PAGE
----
Mirror reflection and transmission

The following shows a simple example for a Finesse simulation, including the text input file, a brief explanation and the resulting plot. This example has been used in the review article Interferometer Techniques for Gravitational-Wave Detection (see section 2) and is meant to introduce some of the syntax an use pattern of Finesse.

% Finesse input file to plot the mirror reflectance and transmittance
% Andreas Freise 15.08.2009
laser  l1 1 0 n1  % laser with P=1W at the default frequency
space  s1 1 n1 n2 % space of 1m length
mirror m1 0.5 0.5 0 n2 n3 % mirror with T=R=0.5 at zero tuning
ad ad_t 0 n3      % an `amplitude' detector for transmitted light
ad ad_r 0 n2      % an `amplitude' detector for reflected light
set t ad_t abs
set r ad_r abs
func total = $r^2 + $t^2 % computing the sum of the reflected and transmitted power
xaxis m1 t lin 0.5 0.01 100 % changing the transmittance of the mirror `m1'
yaxis abs:deg     % plotting amplitude and phase of the results 

We use Finesse simply to plot the amplitudes of the light fields transmitted and reflected by a mirror (given by a single surface). The first three (non-comment) lines define the optical setup, the next two lines specify two detectors that produce output signals of the simulation and the last five lines contain commands to initialise and run the simulation.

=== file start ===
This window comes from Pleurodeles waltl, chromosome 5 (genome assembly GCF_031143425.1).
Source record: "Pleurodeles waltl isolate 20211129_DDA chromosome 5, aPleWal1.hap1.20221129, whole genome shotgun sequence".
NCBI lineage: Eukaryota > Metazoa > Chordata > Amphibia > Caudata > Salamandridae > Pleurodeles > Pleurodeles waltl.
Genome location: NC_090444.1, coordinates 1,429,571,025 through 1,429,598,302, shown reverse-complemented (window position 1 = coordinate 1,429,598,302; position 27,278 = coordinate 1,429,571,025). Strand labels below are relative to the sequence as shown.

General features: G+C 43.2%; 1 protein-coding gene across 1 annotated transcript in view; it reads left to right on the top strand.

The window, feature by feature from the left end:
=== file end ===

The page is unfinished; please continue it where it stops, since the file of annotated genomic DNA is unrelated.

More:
The optical layout in this example is very simple: a laser emits a beam which propagates through free space and is then impinging on a mirror. The light is partly reflected and partly transmitted. In Finesse we can have `amplitude’ detectors that can measure the field amplitude, a device that unfortunately does not have an equivalent in real optical experiments. Also, detectors in Finesse can measure the light without blocking it. This is here hinted at with the red dashed lines. (NB the illustration has been created with the free ComponentLibrary.)

To run a Finesse simulation often means to plot a certain interferometer signal as a function of a parameter of the optical setup. Initially the mirror has a power reflectance and transmittance of R = T = 0.5 and is thus lossless. For the plot (see below) we tune the transmittance from 0.5 to 0.01. Since we do not explicitly change the reflectivity, R remains at 0.5 and the mirror loss increases instead, which is shown by the trace labelled `total’ corresponding to the sum of the reflected and transmitted light power. The plot also show the phase convention of a 90 degrees phase shift for the transmitted light.


# Date User Information
262 4 years ago Andreas Freise (current)
261 4 years ago Andreas Freise
260 4 years ago Andreas Freise (original)

Leave a Reply